Brett Kavanaugh joins the Supreme Court as damaged goods, dogged by questions about his integrity that he may never be able to outrun — casting a pall over the institution for a long time to come, high court experts said.

“I don’t think he’ll ever be able to disassociate himself from what just happened,” said Benjamin Barton, a professor at the University of Tennessee College of Law. “For Kavanaugh, this is a first-paragraph-of-his-obituary type of situation. He’s going to be known for this and stuck with this for his career.”

Barton added, “Every single case that he is on, people will say, ‘Hmm, I wonder what Kavanaugh decided for this?’ When we have a whole string of 5-4 decisions with Kavanaugh on there, it will make it seem like a partisan body, which is terrible for the Supreme Court and bad for the country.”

NBC News spoke with eight court watchers, including academics, former clerks and ex-legislative aides to get this take on the court’s newest member as he begins his work on the court this week.

All of the experts, regardless of political leaning or judicial philosophy, offered a stark prognosis for Kavanaugh and for the court: That his reputation as a jurist has suffered, perhaps irreversibly; that the perception he can rule fairly on several hot-button issues has been diminished; and that the public’s view of the fairness of the court will drop, possibly precipitously. A few, however, said the only thing, if anything, that would ever have the chance of healing the judicial wound would be the simple passage of time.

The court watchers said they were shocked at the nominee’s unsteady, fiery temperament during his testimony and his open partisanship and defiance of Democrats on the Judiciary Committee.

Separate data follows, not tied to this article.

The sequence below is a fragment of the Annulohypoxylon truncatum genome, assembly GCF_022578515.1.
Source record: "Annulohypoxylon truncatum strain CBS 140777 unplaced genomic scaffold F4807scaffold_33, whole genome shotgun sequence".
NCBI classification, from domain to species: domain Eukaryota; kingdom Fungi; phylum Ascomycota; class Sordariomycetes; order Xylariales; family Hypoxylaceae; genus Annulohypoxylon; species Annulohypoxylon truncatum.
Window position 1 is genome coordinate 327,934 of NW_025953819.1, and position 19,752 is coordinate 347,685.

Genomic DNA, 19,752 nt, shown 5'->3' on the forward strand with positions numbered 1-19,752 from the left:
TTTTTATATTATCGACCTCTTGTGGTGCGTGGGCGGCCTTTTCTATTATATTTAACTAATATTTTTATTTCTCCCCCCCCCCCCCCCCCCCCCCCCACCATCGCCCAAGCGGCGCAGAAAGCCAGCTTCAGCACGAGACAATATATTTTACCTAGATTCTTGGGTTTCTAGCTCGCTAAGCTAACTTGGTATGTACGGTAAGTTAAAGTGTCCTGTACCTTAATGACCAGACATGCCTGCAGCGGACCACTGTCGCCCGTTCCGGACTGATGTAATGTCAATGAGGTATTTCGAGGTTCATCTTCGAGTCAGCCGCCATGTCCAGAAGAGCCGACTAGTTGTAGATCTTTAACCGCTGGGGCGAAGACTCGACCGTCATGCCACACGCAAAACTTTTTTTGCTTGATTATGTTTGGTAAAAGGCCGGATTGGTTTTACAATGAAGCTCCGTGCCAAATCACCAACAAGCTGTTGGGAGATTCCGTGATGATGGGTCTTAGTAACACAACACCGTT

Barton, a former clerk for a U.S Court of Appeals judge and the author of well-known 2012 study that examined the personal pre-Supreme Court backgrounds of justices, noted that even if the “actual integrity” of the Supreme Court ends up being unharmed by Kavanaugh’s presence, damage will be done.

“The perceived integrity of the court matters just as much,” he said. “And for the perceived integrity of the court, this is a disaster.”


Wendy Weiser, who directs the Democracy Program at the Brennan Center for Justice at New York University Law School, a left-leaning law and public policy center that takes no position on nominees, went further, arguing that Kavanaugh would, in fact, “harm the actual credibility, legitimacy and authority of the U.S. Supreme Court.”

“The process throughout this entire nomination creates a serious risk for the court’s legitimacy,” she added. “And it’s not going to go away.”

For Weiser, it wasn’t just about Kavanaugh’s “injudicious comments” about drinking, his “visible lack of respect” for Sen. Amy Klobuchar, D-Minn., or his “highly partisan” statements during the hearing — although she said those were all were to his detriment.

“Cases dealing with women’s rights and gender issues are obviously going to be questioned,” Weiser said. “But honestly my concern is what he does to the court writ large. If half the country believes one of the members of the Supreme Court committed sexual assault and lacks integrity, that is going to taint the perception of all the court’s rulings.”

A court with Kavanaugh on it has a “permanent taint,” she concluded.


Anil Kalhan, a professor at Drexel University’s Kline School of Law and a former clerk to two…